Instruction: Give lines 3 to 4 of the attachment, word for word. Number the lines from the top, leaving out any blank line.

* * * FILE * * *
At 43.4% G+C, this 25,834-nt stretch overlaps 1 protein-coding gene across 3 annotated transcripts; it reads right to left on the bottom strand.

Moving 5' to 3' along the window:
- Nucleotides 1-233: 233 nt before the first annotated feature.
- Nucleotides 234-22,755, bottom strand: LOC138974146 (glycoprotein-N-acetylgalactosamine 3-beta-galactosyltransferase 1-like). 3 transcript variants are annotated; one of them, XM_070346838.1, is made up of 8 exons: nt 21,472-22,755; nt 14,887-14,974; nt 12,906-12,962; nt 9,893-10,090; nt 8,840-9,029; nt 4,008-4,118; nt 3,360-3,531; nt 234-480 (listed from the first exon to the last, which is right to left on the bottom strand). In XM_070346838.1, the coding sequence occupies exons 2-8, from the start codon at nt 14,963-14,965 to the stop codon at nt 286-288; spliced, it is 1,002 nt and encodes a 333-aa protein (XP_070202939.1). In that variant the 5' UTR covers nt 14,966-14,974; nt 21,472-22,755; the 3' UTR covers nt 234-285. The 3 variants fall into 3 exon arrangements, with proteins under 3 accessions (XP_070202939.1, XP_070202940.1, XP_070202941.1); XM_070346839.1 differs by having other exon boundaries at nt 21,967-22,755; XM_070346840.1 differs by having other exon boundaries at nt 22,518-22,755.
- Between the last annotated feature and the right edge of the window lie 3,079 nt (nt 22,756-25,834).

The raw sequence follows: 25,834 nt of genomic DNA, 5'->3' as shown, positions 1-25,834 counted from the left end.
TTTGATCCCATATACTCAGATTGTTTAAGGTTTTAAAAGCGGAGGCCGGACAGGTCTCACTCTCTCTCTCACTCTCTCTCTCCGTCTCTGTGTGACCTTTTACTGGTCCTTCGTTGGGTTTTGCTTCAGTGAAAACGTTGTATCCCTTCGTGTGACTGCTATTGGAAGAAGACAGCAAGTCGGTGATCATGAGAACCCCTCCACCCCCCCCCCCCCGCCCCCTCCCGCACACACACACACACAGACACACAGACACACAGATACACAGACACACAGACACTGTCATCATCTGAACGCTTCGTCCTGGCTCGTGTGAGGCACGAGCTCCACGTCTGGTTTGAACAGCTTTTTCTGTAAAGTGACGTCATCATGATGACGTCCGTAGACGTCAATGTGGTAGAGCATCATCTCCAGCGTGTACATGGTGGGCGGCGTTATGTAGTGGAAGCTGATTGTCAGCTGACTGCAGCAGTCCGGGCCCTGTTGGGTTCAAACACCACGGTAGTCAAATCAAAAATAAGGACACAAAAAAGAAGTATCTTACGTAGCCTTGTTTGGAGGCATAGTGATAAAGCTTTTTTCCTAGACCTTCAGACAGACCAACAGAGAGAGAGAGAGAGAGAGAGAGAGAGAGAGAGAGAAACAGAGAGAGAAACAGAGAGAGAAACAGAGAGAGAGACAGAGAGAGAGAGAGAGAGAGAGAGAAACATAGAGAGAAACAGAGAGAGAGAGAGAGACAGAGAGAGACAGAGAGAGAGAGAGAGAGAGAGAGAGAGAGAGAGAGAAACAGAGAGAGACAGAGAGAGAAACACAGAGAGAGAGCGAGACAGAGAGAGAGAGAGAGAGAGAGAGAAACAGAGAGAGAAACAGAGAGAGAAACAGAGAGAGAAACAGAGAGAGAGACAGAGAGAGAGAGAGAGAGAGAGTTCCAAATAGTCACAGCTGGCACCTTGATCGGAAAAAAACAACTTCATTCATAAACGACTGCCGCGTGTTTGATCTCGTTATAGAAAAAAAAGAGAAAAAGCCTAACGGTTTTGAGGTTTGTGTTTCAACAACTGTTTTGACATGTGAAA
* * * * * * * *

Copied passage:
- Nucleotides 1-233: 233 nt before the first annotated feature.
- Nucleotides 234-22,755, bottom strand: LOC138974146 (glycoprotein-N-acetylgalactosamine 3-beta-galactosyltransferase 1-like). 3 transcript variants are annotated; one of them, XM_070346838.1, is made up of 8 exons: nt 21,472-22,755; nt 14,887-14,974; nt 12,906-12,962; nt 9,893-10,090; nt 8,840-9,029; nt 4,008-4,118; nt 3,360-3,531; nt 234-480 (listed from the first exon to the last, which is right to left on the bottom strand). In XM_070346838.1, the coding sequence occupies exons 2-8, from the start codon at nt 14,963-14,965 to the stop codon at nt 286-288; spliced, it is 1,002 nt and encodes a 333-aa protein (XP_070202939.1). In that variant the 5' UTR covers nt 14,966-14,974; nt 21,472-22,755; the 3' UTR covers nt 234-285. The 3 variants fall into 3 exon arrangements, with proteins under 3 accessions (XP_070202939.1, XP_070202940.1, XP_070202941.1); XM_070346839.1 differs by having other exon boundaries at nt 21,967-22,755; XM_070346840.1 differs by having other exon boundaries at nt 22,518-22,755.